Why a Long-Maligned Housing Style Endures in LeedsBreaking News
tags: architecture, British history, housing, Industrial Revolution, urban history
If ever a housing type has suffered a bad rap it is the English back-to-back.
Largely swept away as part of 20th century slum clearance, barely a single house of this type survives in most of the the UK’s northern industrial cities that used to be famous for them. There is nonetheless one place where the form not only survives, but is extremely common: Leeds, the city at the heart of Britain’s fourth-largest metro area.
Essentially, a back-to-back is a terraced house (known as a row house in the US), but with shared walls on either side and to the rear, leaving only one front wall for all the windows and the front door. Rooms within are stacked on top of each other, leaving an entire dwelling with just a single aspect. Many had just one room per floor.
Greedy Victorian developers loved them because they were cheap to build and super dense — with no additional yards or alleys, they used less land as well as fewer materials such as bricks or drains. Early examples had virtually no sanitation and easily turned into diseased death traps. Yet despite their obvious limitations, the remaining structures are increasingly cherished. And as new developments around Britain show, they might even be making a comeback.
It may seem hard to believe now given the negative reputation they have developed over the years, but the back-to-backs were initially introduced as an improvement on what came before — court housing, a notoriously cramped and lightless type of dwelling which, from the late 18th century, spread like a pox across the metastasizing cities of the Industrial Revolution. Court houses featured a form of back-to-back layout — an outward facing row of houses gave way to a concealed inner yard where further homes were arranged facing inwards. Often with just floorboards over open sewers, shared standpipes and earth closet toilets in their filthy courts, these building complexes built for tens of thousands of urban factory workers were quite literally crap housing. They were partly what Friedrich Engels had in mind when he wrote about Manchester’s scandalously squalid living quarters, where death rates were far higher than for conventional housing. He argued that this amounted to “social murder.”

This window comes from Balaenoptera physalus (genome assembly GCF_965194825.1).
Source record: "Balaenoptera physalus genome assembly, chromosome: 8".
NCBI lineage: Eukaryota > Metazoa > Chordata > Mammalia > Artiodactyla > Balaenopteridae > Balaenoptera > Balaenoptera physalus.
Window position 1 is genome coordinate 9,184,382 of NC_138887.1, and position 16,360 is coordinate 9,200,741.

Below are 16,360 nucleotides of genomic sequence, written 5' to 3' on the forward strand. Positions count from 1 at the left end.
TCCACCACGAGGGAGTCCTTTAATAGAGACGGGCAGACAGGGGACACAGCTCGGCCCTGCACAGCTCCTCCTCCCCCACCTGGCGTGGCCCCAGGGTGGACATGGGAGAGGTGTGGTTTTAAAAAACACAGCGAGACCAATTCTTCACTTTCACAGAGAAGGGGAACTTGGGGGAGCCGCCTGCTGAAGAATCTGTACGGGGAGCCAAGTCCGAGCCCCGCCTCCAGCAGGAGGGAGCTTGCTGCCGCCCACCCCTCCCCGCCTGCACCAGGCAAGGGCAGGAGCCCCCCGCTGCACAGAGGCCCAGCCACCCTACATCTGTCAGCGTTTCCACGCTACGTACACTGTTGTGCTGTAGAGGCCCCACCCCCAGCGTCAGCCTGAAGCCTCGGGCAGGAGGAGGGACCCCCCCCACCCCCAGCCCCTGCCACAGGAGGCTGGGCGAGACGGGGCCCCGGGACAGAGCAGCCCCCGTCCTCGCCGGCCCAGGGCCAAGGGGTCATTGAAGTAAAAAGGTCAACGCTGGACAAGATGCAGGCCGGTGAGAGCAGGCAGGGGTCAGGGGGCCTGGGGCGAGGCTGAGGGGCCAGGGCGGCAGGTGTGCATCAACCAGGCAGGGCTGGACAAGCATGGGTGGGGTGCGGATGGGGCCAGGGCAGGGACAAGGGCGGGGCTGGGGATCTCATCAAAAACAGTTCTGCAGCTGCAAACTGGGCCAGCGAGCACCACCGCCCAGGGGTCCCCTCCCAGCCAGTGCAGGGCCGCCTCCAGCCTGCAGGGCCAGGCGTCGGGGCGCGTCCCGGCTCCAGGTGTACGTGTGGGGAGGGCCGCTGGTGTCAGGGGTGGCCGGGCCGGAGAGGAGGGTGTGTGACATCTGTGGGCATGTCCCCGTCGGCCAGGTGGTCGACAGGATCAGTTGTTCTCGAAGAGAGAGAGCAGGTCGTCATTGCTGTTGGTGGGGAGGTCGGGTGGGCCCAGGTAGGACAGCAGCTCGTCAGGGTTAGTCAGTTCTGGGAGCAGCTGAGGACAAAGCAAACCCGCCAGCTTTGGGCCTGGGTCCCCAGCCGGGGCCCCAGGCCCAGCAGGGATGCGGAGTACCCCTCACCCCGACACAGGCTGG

“We must admit that 350,000 working-people of Manchester and its environs live, almost all of them, in wretched, damp, filthy cottages,” he wrote, “that the streets which surround them are usually in the most miserable and filthy condition, laid out without the slightest reference to ventilation…no cleanliness, no convenience, and consequently no comfortable family life is possible.”
Engels’ perspective wasn’t unusual. In the mid-19th century, Manchester and Liverpool passed local ordinances aiming to put a stop to court housing, while the 1875 Dwellings Improvement Act gave local councils the power to force public purchases of slums for redevelopment. Leeds, meanwhile, took another course. While it didn’t ban single-aspect homes outright, it did bring in bylaws from 1866 onwards to raise housing standards, make neighborhoods more spacious and improve sanitation. The result was the development of the back-to-backs we know today.
comments powered by Disqus
- Josh Hawley Earns F in Early American History
- Does Germany's Holocaust Education Give Cover to Nativism?
- "Car Brain" Has Long Normalized Carnage on the Roads
- Hawley's Use of Fake Patrick Henry Quote a Revealing Error
- Health Researchers Show Segregation 100 Years Ago Harmed Black Health, and Effects Continue Today
- Nelson Lichtenstein on a Half Century of Labor History
- Can America Handle a 250th Anniversary?
- The American Revolution Remains a Hotly Contested Symbolic Field
- Untangling Fact and Fiction in the Story of a Nazi-Era Brothel